Another stop on my downtown shopping excursion was at a Pop-Up store on St. Paul Street operated by a local Artisan Collective, showing many one-of-a-kind gift ideas at very fair prices.  The shop, located next to Rise Above, was only in operation for about 10 days in December but the crowds when I was there that weekend suggested to me this sort of a collective mindset could actually gain widespread support in the area if it is marketed properly.

The following Saturday I visited several businesses around St. Catharines and Thorold where I knew I would find some interesting things, and I was not disappointed.  Not one of them was a national chain.  For the record, here is a partial list of businesses I visited on that excursion:  Henderson's Pharmacy in Thorold; Your Deli and St. Joseph's Deli on Facer Street; Della Terra on Martingale Road; Bamboo Natural Food Market on Martingale Road; The St. Catharines Farmer's Market; and The Guilty Burger on St. Paul Street.

Sure, I could have just parked the car at the mall and walked indoors from store to store, and I admit I do that when the mood strikes me.  But this year, I wanted to do something different.  I wanted to shop local and support smaller local businesses so they'll still be there for me in the New Year.

It has been said if everyone just spent $10 dollars locally the local economy would benefit immeasurably.  It is not that difficult to do, so if you have not tried it yet, what is holding you back?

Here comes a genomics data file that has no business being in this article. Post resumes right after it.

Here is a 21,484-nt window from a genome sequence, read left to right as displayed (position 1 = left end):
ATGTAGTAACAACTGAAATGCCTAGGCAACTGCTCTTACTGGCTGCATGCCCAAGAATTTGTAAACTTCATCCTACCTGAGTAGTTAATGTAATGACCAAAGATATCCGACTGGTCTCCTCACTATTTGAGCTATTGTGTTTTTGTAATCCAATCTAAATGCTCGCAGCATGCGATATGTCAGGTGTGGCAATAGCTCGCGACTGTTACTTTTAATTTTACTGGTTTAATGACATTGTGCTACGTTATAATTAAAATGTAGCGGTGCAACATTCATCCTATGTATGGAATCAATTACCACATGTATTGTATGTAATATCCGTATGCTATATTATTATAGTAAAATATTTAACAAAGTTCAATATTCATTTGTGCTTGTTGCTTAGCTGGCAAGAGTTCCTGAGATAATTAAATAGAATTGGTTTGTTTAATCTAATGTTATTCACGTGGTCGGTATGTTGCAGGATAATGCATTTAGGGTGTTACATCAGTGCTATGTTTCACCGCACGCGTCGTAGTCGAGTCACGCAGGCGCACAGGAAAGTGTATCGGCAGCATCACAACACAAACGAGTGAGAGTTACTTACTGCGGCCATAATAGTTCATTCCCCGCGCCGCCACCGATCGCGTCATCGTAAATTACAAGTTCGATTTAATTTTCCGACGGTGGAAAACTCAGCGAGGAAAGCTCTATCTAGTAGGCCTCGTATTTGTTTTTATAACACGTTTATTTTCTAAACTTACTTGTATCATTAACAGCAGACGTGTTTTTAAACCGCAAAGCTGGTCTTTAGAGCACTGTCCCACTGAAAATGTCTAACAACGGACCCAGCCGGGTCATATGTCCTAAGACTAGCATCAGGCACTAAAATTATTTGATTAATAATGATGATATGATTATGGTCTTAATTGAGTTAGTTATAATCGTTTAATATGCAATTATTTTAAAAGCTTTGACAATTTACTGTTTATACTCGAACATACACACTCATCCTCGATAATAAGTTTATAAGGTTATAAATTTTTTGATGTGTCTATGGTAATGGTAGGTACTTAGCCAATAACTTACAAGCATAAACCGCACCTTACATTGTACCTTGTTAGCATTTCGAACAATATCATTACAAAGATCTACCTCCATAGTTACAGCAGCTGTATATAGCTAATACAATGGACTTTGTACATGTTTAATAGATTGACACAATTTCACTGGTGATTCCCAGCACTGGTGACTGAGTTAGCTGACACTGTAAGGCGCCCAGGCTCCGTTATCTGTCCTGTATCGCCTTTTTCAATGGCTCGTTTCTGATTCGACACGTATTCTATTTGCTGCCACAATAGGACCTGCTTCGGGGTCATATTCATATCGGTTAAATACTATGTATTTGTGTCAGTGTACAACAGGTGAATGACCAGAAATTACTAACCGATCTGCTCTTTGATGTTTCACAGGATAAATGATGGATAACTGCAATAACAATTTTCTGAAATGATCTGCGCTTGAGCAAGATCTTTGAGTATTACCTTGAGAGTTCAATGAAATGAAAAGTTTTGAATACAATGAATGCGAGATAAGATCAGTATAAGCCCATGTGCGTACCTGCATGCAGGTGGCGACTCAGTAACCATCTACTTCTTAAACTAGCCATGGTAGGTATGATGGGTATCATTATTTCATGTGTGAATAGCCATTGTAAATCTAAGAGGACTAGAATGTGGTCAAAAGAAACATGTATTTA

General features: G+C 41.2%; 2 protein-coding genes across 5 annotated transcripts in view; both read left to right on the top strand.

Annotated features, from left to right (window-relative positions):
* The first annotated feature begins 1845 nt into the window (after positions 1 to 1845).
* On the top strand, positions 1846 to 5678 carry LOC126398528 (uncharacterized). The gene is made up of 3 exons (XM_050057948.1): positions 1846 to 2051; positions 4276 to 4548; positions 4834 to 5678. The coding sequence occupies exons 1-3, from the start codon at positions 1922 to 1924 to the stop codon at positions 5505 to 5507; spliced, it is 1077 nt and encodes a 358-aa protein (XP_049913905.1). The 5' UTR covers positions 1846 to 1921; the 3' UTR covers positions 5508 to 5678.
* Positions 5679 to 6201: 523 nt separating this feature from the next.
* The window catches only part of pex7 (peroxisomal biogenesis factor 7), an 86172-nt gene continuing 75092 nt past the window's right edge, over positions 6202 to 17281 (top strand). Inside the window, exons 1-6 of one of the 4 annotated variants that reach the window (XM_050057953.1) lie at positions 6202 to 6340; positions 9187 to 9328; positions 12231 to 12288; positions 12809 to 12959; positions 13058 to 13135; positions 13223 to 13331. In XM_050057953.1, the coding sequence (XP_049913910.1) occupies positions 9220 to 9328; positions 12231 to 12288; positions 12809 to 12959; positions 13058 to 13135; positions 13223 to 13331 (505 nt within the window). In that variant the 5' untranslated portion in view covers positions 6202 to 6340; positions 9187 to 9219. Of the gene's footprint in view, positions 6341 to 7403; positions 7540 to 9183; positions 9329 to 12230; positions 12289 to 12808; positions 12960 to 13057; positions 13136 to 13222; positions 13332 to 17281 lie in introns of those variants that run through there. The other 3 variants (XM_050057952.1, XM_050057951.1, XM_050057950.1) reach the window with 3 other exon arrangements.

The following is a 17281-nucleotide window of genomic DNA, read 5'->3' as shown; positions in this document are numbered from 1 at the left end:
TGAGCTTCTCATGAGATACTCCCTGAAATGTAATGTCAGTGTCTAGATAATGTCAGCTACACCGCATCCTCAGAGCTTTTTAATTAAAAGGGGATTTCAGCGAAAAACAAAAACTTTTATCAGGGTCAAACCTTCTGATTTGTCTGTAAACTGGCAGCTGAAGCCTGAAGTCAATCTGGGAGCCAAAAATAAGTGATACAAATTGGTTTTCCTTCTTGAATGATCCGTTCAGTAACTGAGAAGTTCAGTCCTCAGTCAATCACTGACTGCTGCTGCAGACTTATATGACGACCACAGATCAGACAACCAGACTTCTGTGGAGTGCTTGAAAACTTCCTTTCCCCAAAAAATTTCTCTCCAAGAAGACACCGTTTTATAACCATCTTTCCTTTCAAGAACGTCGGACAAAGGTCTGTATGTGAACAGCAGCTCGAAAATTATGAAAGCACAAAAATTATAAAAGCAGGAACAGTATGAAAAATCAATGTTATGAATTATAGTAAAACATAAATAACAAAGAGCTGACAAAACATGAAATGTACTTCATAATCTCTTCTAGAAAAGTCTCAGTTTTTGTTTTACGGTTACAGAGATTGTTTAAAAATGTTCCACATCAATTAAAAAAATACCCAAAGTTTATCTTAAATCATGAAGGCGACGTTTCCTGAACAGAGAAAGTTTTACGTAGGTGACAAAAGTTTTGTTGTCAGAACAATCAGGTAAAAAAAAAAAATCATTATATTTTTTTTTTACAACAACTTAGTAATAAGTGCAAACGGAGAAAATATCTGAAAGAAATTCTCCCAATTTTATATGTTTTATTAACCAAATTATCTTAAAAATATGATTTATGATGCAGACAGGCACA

I am quite frankly tired of hearing people brag about their super deals from over the border, for example, including most of their groceries on a regular basis, yet these same people will complain there is not the selection of stores here at home to interest them.  Or they say prices are way lower over there.

Okay, I agree, prices are often lower over there, though not always.  But have you considered why?  The minimum wage is lower in the States for one thing, and worker's benefits are usually better in Canada, which is a cost the business owners here have to shoulder moreso than over the river.

A funny thing happens when you don't support local businesses:  they eventually close and often are not replaced by new businesses.  You can't have it both ways; you have to support local businesses so they will be there when you need them.  Otherwise, a community suffers through lack of tax revenue and that affects services you and I really count on.

I don't want to get preachy here, but even if you diverted a small amount of your out-of-market shopping to shopping local, we would all benefit.  A pipe dream?  Let's hope not.

I want our local businesses to not only survive but to prosper.  To do that, I have to show them I support them not only at Christmas time but throughout the year.  It just makes good economic sense.

If you are looking for a New Year's resolution worth making and keeping this week, this would be a good place to start.

Happy New Year!

December 27th, 2014.